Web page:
Archive for May, 2011
Businesses always encounter periods in which they need to draw upon the expertise of someone else to carry out a function that will improve their business or to cut costs where staffing is concerned. But the question we’re left with is if the economic climate wasn’t so challenging would they still be so keen?
New businesses usually tend to take on every aspect of their operation themselves but as they start to grow, the idea of outsourcing
becomes very appealing and many see it as a way of cutting costs and buying expertise without the hassle of employment issues. Like a wave effect, eventually that same business will bring everything back in-house again to re-establish control when they become even bigger.
There are a number of benefits of course to outsourcing, most notably the fact it allows you to concentrate on what you’re good at. It provides the perfect opportunity of acquiring the skills of external experts who can help give you a competitive edge and can reduce staffing costs.
However, there are as many pitfalls as there are advantages. You don’t have direct control, service delivery can be hit and miss and you can occasionally encounter problems with confidentiality.
There’s also the issue of training. If you’re outsourcing call centre work, they have to be able to deal with every eventuality facing them and how long is this training going to take and cost?
Obviously if you’re outsourcing overseas there are also big cultural differences. And when people already have staff and say they’re going to outsource does that create issues with the current workforce?
It is for these reasons why 50% of outsourcing fails.
But lessons have been learnt and there are factors which give outsourcing a better chance of working.
If you want to outsource, use it for secondary functions only such as IT, Lead generation, HR, and PR & Marketing.
There’s also a greater chance of success if time is spent building a relationship with the outsourcing agent and the expectation needs to be very realistic. Business people need to research the provider’s track record, take bank references, check out how stable they are and create a ‘ways of working’ document between the two parties.
Successful businesses are built upon three key components: the ability to be flexible (researching the marketplace to ensure the product or service continues to satisfy customers), the ability to achieve high levels of customer retention and the ability to employ the best people for the job.
In today’s economic climate, businesses have two options: sticking to their guns and believing in the value of their product to achieve success or giving into fear and remaining static.
Companies who constantly complain about being unable to get the appropriate staff and consider the competition to be stronger, face the danger of becoming stuck in a rut. Many become trapped in the mindset of reducing prices to keep hold of the customers they already have and consistently try and customise products to retain them.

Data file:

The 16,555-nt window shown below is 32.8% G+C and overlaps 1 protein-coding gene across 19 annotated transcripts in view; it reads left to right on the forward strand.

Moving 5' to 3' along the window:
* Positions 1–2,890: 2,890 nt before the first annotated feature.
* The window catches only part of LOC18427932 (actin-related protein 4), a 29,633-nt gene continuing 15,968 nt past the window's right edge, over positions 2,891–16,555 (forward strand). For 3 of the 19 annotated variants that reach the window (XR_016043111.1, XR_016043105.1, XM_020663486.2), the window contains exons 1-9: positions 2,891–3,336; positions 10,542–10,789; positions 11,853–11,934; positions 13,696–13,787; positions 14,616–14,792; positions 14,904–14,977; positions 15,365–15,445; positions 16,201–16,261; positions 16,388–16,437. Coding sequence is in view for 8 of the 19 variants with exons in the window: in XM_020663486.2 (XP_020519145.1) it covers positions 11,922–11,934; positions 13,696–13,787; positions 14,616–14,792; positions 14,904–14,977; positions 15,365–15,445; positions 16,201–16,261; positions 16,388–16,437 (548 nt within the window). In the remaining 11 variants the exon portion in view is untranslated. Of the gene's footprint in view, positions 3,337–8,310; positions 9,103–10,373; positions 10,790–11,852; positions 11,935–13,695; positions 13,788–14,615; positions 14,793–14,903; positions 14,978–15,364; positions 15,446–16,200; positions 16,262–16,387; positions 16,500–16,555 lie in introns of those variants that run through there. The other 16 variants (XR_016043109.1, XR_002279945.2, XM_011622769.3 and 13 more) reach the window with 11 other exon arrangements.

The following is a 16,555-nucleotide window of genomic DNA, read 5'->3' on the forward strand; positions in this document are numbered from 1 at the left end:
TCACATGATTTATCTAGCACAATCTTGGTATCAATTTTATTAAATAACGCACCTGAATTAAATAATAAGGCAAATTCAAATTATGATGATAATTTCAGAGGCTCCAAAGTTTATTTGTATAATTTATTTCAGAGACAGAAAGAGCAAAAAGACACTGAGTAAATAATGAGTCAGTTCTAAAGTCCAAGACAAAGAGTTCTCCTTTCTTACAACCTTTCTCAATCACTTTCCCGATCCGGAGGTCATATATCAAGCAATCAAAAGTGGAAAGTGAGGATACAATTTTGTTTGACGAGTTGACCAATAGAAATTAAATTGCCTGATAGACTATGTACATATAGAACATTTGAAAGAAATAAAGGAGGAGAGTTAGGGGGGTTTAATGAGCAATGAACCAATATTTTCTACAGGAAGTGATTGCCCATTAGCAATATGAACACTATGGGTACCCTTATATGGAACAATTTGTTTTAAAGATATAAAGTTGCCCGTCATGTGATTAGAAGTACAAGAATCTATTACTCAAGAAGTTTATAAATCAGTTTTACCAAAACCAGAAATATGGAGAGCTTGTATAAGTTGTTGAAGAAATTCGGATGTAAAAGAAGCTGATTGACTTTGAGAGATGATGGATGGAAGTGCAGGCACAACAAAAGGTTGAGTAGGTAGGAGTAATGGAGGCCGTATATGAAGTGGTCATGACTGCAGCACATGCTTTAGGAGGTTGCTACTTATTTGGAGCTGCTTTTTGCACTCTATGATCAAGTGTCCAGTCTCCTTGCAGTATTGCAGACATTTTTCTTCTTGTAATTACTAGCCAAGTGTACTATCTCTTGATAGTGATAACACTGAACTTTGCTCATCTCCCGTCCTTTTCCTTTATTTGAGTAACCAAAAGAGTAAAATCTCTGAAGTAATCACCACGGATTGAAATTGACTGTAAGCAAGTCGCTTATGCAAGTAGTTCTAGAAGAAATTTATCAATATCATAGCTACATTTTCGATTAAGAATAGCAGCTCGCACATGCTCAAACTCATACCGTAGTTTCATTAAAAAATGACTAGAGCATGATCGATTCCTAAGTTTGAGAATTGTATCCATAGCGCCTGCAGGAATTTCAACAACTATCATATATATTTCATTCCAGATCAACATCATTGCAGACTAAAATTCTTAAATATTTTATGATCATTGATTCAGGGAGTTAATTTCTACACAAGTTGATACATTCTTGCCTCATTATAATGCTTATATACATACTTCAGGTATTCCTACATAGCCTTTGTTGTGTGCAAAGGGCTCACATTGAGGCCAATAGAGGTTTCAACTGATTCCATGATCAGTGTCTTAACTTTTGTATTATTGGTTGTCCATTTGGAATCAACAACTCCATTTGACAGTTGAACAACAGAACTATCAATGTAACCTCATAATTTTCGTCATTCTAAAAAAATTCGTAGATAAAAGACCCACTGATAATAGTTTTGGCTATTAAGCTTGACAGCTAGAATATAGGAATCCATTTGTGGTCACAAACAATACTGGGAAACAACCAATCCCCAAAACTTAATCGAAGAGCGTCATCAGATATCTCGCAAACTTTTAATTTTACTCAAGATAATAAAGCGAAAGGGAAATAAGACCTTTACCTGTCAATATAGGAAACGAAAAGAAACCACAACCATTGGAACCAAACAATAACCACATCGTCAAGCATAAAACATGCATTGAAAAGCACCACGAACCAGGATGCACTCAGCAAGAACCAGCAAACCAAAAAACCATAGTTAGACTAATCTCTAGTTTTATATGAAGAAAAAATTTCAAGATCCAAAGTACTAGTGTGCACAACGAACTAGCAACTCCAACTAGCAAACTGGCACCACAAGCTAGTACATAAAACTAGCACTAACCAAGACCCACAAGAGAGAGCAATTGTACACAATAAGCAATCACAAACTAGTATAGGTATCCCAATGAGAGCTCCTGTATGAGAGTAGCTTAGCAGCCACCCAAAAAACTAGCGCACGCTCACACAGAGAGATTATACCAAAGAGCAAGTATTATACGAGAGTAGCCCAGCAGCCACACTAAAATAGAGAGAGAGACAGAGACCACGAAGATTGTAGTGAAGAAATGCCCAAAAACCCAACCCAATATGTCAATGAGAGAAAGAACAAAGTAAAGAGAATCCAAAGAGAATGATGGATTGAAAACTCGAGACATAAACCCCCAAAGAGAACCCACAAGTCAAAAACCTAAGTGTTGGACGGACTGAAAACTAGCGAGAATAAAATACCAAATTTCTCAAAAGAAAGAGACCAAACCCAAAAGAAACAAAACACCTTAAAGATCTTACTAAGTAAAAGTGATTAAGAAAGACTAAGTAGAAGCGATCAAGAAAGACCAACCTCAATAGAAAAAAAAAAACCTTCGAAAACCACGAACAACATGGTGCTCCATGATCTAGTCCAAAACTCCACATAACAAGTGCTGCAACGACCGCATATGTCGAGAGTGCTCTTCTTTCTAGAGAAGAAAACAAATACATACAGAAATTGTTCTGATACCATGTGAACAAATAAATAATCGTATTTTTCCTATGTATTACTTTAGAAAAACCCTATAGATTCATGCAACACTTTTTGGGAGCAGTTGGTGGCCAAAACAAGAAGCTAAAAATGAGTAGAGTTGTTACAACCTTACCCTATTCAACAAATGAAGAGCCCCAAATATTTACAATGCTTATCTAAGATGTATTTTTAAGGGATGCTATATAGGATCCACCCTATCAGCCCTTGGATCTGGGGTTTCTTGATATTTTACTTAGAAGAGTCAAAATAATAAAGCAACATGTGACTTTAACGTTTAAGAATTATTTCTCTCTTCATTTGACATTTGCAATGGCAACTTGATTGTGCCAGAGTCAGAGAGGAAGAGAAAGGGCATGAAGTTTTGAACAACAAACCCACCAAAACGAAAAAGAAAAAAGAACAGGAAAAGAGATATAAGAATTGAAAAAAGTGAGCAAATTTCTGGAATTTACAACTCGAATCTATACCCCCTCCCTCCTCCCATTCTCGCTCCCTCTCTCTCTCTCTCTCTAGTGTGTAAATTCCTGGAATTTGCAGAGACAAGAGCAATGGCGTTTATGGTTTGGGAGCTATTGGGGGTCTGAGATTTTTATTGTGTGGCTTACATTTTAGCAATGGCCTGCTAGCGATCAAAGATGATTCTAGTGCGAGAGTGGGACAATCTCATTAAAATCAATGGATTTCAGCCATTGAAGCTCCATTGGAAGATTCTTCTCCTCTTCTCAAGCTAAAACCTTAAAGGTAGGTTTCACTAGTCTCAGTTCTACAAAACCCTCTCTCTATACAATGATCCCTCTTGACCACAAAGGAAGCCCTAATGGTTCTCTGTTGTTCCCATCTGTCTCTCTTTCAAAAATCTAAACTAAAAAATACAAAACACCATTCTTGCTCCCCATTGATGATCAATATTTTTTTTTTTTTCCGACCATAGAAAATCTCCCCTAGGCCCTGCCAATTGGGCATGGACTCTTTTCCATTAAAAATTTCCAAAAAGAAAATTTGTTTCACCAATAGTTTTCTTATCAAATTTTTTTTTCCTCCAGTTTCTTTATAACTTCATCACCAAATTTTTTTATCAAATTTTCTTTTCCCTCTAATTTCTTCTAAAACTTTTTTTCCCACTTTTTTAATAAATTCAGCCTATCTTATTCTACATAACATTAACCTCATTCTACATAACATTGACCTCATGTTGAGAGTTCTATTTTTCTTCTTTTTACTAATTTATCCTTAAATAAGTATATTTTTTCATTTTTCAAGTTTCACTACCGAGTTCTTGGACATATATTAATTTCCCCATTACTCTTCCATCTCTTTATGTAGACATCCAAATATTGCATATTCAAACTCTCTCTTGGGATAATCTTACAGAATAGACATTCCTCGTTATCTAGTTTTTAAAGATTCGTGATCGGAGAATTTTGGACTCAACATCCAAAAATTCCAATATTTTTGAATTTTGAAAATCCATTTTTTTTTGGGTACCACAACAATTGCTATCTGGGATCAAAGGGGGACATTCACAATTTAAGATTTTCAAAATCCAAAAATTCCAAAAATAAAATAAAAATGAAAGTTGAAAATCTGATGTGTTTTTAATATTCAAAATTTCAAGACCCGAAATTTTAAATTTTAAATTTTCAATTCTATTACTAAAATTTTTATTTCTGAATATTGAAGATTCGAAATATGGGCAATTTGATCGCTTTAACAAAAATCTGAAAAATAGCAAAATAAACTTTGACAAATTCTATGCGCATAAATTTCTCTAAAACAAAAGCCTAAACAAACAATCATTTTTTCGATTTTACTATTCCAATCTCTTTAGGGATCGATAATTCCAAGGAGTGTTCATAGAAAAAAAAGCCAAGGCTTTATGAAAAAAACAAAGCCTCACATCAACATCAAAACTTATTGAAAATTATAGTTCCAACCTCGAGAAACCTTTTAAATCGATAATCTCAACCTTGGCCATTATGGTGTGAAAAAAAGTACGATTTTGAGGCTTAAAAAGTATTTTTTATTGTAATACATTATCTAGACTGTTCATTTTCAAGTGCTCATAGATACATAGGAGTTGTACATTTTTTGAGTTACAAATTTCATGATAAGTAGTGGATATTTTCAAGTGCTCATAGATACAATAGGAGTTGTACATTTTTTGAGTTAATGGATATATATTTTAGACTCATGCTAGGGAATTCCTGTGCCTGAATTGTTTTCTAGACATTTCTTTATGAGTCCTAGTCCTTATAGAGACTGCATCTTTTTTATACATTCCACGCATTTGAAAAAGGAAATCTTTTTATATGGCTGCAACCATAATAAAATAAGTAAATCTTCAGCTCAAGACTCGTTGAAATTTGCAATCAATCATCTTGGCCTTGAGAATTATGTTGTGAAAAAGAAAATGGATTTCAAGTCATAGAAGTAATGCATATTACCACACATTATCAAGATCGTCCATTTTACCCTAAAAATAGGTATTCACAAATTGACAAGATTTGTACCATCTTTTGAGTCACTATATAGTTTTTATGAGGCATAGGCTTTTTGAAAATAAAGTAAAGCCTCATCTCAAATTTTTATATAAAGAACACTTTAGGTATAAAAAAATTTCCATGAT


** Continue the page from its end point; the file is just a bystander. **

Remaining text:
Successful businesses, however, have already researched the market and have done their homework. They know exactly the merits of their product and stick with it. Many actually raise prices because they have already established what their customers like.
Customers want to buy ‘the experience’ and they are prepared to pay the price. The challenge for the business is to keep moving forward and delighting their customers to retain their loyalty.
Contrary to popular belief, businesses which are the first in the marketplace with their particular service or product are riskier ventures. The most successful businesses copy what everyone else is doing because it’s a tried and tested model.
Businesses which are second or third to arrive in that particular sector are usually more successful.
Are businesses successful because of the people they employ or the systems they have in place?
Many entrepreneurs believe that people are the key to success. However, the people you think are the best people for the job might not be. Long-serving employees are very loyal but can be very resistant to change and like the thought of a comfortable working environment.
They are not always the best option when it comes to driving your business forward and gaining that ‘edge’.
The next meeting of the Manchester 1 Premier Business Forum is on Monday 6 June at 1.30 – 5.00pm – please ask us for details.
Please let us know if you would like to attend any of our groups in Leeds, Sheffield, Wetherby, Manchester or Bradford over the coming weeks..
Last month’s meeting was excellent with some good quality discussion and suggestions from the guests that attended.
With 9 groups now operating, the main issues across several discussion groups
– Increasing customer engagement, when your product range is limited.
– Outsourcing to increase competitiveness. The advantages and pitfalls.
– How to build a pipeline of business based on listening to the issues your customers
– How to motivate senior staff when there has been no salary increase or bonus for 2
– The value of ‘competitor knowledge’ when building a robust business
– Do I grow or do I stick? – The fear factor.
– Should the business employ more sales or more support staff, as a way of
increasing the size of the business?
The high value of the group advice was commented on by the majority of the members.
Please let us know by return if you would like us to reserve a place for you round the
table at our next meeting on the afternoon of 6 June 2011.
The numbers are limited to 15 and the groups are now getting full.
If you would like to attend, please contact Philip Drazen by email at: firstname.lastname@example.org